Lessons for governments
There are lessons for Government also. The prime minister has spoken, he has spoken unambiguously. But he has spoken at last. It is to his credit that among the propositions he has now stated unambiguously are ones that can break the deal. But that he delayed articulating in public an unambiguous position in regard to them for so long now means that his interlocutors will conclude that the Government has gone back on what it was leading them to believe, that it has done so as it has had to succumb to pressures at home.
After all, several of the pronouncements had been ambiguous in the extreme. Thus, while answering a question in the Lok Sabha on 26 July, 2006, the PM said, “We will never compromise in a manner which is not consistent with the July 18 joint statement.” On the one side, it meant that, so as not to be surprised into surrender, every concerned person here must decipher which manner of compromise, and which particular compromises, would, in the view of Government, be consistent with the July 18 joint statement! To the US negotiators such statements would have signaled that our Government was going to be more flexible than they have now found it can be.
There were ambiguities even on the most consequential operational aspects. We do not wish to place any encumbrances on our Fast Breeder programme, the prime minister told Parliament on 7 March, 2006. In the next sentence, he said, however, that we have decided to place all future civilian thermal power reactors and breeder reactors under safeguards. Then that the fast Breeder Test Reactor and the Prototype Fast Breeder Reactor would remain outside safeguards. Yet, immediately after that again that future civilian thermal power reactors and civilian Fast Breeder Reactors would be placed under safeguards. There always are ways to pare such statements and show them to be harmonious. But, just as easily, others can spot gaps through which to drive bargains.
Even when “unambiguous statements” were made, they were in fact empty vessels into which anything could be poured. To every apprehension, the answer used to be the bland assertion, “Nothing will be done that violates the 18 July joint statement.” But that sudden scripture was a general statement of intent, an empty vessel into which anything could be, and was being poured. Who, upon reading that general statement, could have detected that, through it, India had undertaken to close down, within four years, the recently renovated CIRUS reactor? This is one of the two research reactors that have been producing weapons grade plutonium (the other one is Dhruva). In fact, it has hitherto been supplying one-third of the fissile materials that we use for our weapons programme. Did anyone going through the 18 July statement deduce that such a critical reactor will be closed down as a consequence? And there is the related question: in view what that reactor has been yielding for our weapons programme, how candid was the prime minister when he told the Lok Sabha on 10 March 2006, “Both CIRUS and Apsara(whose core Government has agreed to shift out of the Bhabha complex) are NOT related to our strategic programme...”?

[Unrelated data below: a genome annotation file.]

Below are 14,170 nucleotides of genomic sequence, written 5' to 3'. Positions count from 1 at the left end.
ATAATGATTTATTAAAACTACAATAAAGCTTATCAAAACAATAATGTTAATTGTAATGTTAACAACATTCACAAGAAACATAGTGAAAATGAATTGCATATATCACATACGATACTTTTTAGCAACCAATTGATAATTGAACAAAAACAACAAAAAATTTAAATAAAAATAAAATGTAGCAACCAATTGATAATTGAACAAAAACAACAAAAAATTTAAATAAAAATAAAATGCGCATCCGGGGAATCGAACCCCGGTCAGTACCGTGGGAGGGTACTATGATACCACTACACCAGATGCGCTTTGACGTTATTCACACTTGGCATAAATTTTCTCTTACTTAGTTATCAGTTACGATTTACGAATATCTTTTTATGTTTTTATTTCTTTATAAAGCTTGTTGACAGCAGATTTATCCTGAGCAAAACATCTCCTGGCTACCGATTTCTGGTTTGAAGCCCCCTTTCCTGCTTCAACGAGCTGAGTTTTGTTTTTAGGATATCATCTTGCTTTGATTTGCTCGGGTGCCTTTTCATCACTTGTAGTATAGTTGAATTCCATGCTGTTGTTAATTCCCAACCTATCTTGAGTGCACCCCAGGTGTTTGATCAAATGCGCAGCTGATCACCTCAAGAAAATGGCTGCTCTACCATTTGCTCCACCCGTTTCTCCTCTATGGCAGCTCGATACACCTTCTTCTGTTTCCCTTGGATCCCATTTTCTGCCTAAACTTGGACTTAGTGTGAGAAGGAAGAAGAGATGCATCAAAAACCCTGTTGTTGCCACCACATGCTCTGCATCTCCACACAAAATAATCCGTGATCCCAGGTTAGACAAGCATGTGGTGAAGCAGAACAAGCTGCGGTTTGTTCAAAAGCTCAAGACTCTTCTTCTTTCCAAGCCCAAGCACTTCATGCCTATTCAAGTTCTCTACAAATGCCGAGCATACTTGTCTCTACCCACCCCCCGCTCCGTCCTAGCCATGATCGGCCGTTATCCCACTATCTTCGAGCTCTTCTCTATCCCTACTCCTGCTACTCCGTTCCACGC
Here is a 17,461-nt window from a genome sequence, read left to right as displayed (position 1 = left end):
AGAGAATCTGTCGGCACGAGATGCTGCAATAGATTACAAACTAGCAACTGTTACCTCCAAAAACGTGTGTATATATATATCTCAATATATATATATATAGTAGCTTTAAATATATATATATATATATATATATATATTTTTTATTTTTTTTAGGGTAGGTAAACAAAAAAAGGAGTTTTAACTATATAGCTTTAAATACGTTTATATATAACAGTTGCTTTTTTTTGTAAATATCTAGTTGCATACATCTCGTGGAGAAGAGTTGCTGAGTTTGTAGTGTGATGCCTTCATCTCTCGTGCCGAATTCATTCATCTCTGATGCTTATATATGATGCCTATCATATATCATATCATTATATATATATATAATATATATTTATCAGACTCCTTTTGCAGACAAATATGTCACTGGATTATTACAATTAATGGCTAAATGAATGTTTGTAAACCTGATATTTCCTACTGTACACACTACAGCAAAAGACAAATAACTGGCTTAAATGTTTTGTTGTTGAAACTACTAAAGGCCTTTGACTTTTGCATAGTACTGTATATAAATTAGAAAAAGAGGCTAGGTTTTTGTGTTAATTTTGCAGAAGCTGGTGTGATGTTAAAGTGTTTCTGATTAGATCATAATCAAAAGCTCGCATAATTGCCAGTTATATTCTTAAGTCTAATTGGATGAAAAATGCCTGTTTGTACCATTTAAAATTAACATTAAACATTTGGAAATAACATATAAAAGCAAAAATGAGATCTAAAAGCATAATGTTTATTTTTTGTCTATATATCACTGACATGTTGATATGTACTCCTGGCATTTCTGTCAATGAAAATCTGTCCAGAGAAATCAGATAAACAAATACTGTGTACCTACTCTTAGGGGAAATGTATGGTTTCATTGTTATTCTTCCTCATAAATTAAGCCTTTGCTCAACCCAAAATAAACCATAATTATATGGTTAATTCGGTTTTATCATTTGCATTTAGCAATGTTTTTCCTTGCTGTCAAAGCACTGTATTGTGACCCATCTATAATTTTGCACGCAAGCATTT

Moreover, as has been pointed out, the Government has pledged to close down this reactor in spite of our not having a reactor to replace what it has been supplying for our weapons-programme. And it has agreed to do so, in spite of the fact that, as Bharat Karnad has pointed out in The Asian Age (14 June, 2006), the Americans themselves have not been able to establish, even to their satisfaction, that we had violated any treaty obligation in regard to the use of materials from this reactor. US Undersecretary of State, Robert Joseph told the Senate Foreign Relations Committee on 2 November, 2005, that whether India had “illegally” used the CIRUS reactor for military purposes was still “inconclusive owing to the uncertainty as to whether US-supplied heavy water contributed to the production of plutonium used for the 1974 device.”
And the case for postponing definiteness was being advanced by specious arguments. “The House and Senate Bill are just interim steps in the US legislative process,” we were told. “Let us wait for the final outcome.” “The US and Indian legislative processes are different,” we were told. “India is not bound by laws passed by the US Congress,” we were told, with much posturing of “standing firm”, of defiance. But the American President is bound by what the American Congress passes! How could he be expected to enter into an agreement with India which went contrary to the law that the US Congress had passed?